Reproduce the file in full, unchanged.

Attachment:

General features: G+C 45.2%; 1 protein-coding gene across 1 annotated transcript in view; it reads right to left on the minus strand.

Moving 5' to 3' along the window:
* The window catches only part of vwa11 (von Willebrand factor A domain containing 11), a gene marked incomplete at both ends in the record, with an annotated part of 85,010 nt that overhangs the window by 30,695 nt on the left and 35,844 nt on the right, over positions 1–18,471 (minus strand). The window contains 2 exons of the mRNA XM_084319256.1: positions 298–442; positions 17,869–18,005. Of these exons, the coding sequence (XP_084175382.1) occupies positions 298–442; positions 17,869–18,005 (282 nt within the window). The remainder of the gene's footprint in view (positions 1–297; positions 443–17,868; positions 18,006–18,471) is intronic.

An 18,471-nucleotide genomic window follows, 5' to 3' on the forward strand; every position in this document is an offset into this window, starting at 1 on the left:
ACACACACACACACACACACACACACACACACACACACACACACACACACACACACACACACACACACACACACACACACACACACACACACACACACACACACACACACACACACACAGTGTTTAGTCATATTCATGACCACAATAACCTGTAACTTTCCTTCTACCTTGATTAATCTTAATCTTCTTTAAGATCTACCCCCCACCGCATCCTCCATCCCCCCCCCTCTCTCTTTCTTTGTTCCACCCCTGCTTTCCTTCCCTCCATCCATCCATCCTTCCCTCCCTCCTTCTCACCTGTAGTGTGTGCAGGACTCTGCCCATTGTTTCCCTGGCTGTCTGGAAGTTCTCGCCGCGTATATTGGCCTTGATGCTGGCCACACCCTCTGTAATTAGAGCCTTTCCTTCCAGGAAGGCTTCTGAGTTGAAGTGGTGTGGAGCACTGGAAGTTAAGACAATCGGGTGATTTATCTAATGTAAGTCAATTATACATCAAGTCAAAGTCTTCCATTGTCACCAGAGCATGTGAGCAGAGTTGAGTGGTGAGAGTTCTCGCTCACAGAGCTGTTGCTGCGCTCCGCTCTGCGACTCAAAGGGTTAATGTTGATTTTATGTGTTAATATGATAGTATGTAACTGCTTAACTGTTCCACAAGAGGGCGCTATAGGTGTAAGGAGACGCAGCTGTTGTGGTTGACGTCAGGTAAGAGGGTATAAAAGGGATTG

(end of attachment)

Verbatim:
General features: G+C 45.2%; 1 protein-coding gene across 1 annotated transcript in view; it reads right to left on the minus strand.

Moving 5' to 3' along the window:
* The window catches only part of vwa11 (von Willebrand factor A domain containing 11), a gene marked incomplete at both ends in the record, with an annotated part of 85,010 nt that overhangs the window by 30,695 nt on the left and 35,844 nt on the right, over positions 1–18,471 (minus strand). The window contains 2 exons of the mRNA XM_084319256.1: positions 298–442; positions 17,869–18,005. Of these exons, the coding sequence (XP_084175382.1) occupies positions 298–442; positions 17,869–18,005 (282 nt within the window). The remainder of the gene's footprint in view (positions 1–297; positions 443–17,868; positions 18,006–18,471) is intronic.

An 18,471-nucleotide genomic window follows, 5' to 3' on the forward strand; every position in this document is an offset into this window, starting at 1 on the left:
ACACACACACACACACACACACACACACACACACACACACACACACACACACACACACACACACACACACACACACACACACACACACACACACACACACACACACACACACACACACAGTGTTTAGTCATATTCATGACCACAATAACCTGTAACTTTCCTTCTACCTTGATTAATCTTAATCTTCTTTAAGATCTACCCCCCACCGCATCCTCCATCCCCCCCCCTCTCTCTTTCTTTGTTCCACCCCTGCTTTCCTTCCCTCCATCCATCCATCCTTCCCTCCCTCCTTCTCACCTGTAGTGTGTGCAGGACTCTGCCCATTGTTTCCCTGGCTGTCTGGAAGTTCTCGCCGCGTATATTGGCCTTGATGCTGGCCACACCCTCTGTAATTAGAGCCTTTCCTTCCAGGAAGGCTTCTGAGTTGAAGTGGTGTGGAGCACTGGAAGTTAAGACAATCGGGTGATTTATCTAATGTAAGTCAATTATACATCAAGTCAAAGTCTTCCATTGTCACCAGAGCATGTGAGCAGAGTTGAGTGGTGAGAGTTCTCGCTCACAGAGCTGTTGCTGCGCTCCGCTCTGCGACTCAAAGGGTTAATGTTGATTTTATGTGTTAATATGATAGTATGTAACTGCTTAACTGTTCCACAAGAGGGCGCTATAGGTGTAAGGAGACGCAGCTGTTGTGGTTGACGTCAGGTAAGAGGGTATAAAAGGGATTG